Editor's Note: This article by Gina Harkins originally appeared on Military.com, a leading source of news for the military and veteran community.

Marine special operators are still using the militarized version of a lightweight off-roading vehicle that has reportedly caught fire more than 180 times, killing four people and injuring 30.

Marine Corps Forces Special Operations Command has not received any manufacturing recalls on the more than 50 Polaris MRZR vehicles Marine Raiders began using in 2014, said Gunnery Sgt. Lynn Kinney, a command spokeswoman.

Read More Show Less

A Marine Raider who died of his injures after the lightweight dune buggy he was driving rolled over has been identified as Staff Sgt. Joshua Braica, officials announced on Tuesday.

Braica, 29, was a critical skills operator assigned to the 1st Marine Raider Battalion, a news release from Marine Corps Forces Special Operations Command says.

"Our thoughts are with the family and teammates of Staff Sgt. Braica during this difficult time," Tuesday's news release says. "MARSOC is providing care and support to them and we urge respect for their privacy as they grieve this loss."

Read More Show Less

Editor's Note: This article by Gina Harkins originally appeared on Military.com, a leading source of news for the military and veteran community.

If the Marine Corps is serious about getting ready to take on a near-peer enemy like China in the future, then it's time to fold its 13-year-old special operations command and apply those resources elsewhere.

At least that's the argument one retired Marine officer made this week while presenting ways the service can better prepare for large-scale naval operations – and it's causing quite a stir in the Marine Corps special operations community.

Read More Show Less
Cpl. Aaron Pickett, an anti-tank missilemen with Weapons Company, 3rd Battalion, 3rd Marine Regiment, fires a Javelin missile from the front of a Humvee during the Enhanced Mojave Viper training exercise at the Black Top Range Training Area on Marine Corps Air Ground Combat Center Twentynine Palms, Calif., Aug. 29, 2011. (U.S. Marine Corps/ Cpl. Reece Lodder)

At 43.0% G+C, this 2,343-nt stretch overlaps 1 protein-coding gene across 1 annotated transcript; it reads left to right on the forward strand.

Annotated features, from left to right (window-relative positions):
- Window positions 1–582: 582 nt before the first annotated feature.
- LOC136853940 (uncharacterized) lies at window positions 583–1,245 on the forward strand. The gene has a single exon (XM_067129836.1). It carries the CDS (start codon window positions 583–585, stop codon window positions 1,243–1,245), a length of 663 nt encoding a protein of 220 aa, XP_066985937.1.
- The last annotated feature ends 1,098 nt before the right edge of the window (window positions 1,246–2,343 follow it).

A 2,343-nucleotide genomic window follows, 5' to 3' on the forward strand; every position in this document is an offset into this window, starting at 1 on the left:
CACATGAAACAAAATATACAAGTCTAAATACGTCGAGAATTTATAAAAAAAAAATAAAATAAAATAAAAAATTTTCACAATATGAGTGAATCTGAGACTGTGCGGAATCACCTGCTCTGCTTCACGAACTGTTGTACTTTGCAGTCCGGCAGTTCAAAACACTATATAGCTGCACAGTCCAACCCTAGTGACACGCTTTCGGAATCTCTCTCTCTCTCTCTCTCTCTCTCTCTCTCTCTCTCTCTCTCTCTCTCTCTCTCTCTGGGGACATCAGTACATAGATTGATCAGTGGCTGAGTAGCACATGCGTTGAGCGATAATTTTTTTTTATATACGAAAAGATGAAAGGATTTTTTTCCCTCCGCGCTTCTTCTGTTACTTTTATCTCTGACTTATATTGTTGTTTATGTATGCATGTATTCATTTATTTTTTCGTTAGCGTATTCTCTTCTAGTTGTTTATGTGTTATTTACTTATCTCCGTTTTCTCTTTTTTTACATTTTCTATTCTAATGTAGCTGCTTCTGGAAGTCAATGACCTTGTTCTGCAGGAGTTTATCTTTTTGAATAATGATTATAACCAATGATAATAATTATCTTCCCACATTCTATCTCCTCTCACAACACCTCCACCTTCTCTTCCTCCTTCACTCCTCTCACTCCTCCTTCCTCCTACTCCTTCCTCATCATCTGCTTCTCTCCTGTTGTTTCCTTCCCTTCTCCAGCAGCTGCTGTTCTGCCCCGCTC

Editor's Note: This article by Gina Harkins originally appeared on Military.com, a leading source of news for the military and veteran community.

A Marine special operator received the nation's third-highest valor award after his heroism in Iraq during the bloody fight to retake Mosul from the Islamic State saved his comrades' lives.

Read More Show Less
Staff Sgt. Daniel Christopher Evans was arrested on Jan. 29, 2018. (Photo courtesy of Wilmington Police Department, North Carolina.)

A special operations Marine is due in court on March 7 after being arrested last year for allegedly assaulting his girlfriend, Task & Purpose has learned.

Staff Sgt. Daniel Christopher Evans was arrested and charged with assault inflicting serious injury on July 29, 2018, according to Jennifer Dandron, a spokeswoman for police in Wilmington, North Carolina. Evans is currently assigned as a Critical Skills Operator with the 2nd Marine Raider Battalion at Camp Lejeune, North Carolina, according to the Marine Corps Personnel Locator.

Read More Show Less
Sgt. Bailey Weis/Facebook

The first female Marine to complete the second phase in the intense selection process to become a MARSOC Raider, is leaving the Corps "for other opportunities" after being passed over for the final phase of training, Military.com reports.

Read More Show Less
© 2018 Hirepurpose. All rights reserved. Registration on or use of this site constitutes acceptance of our Terms of Service.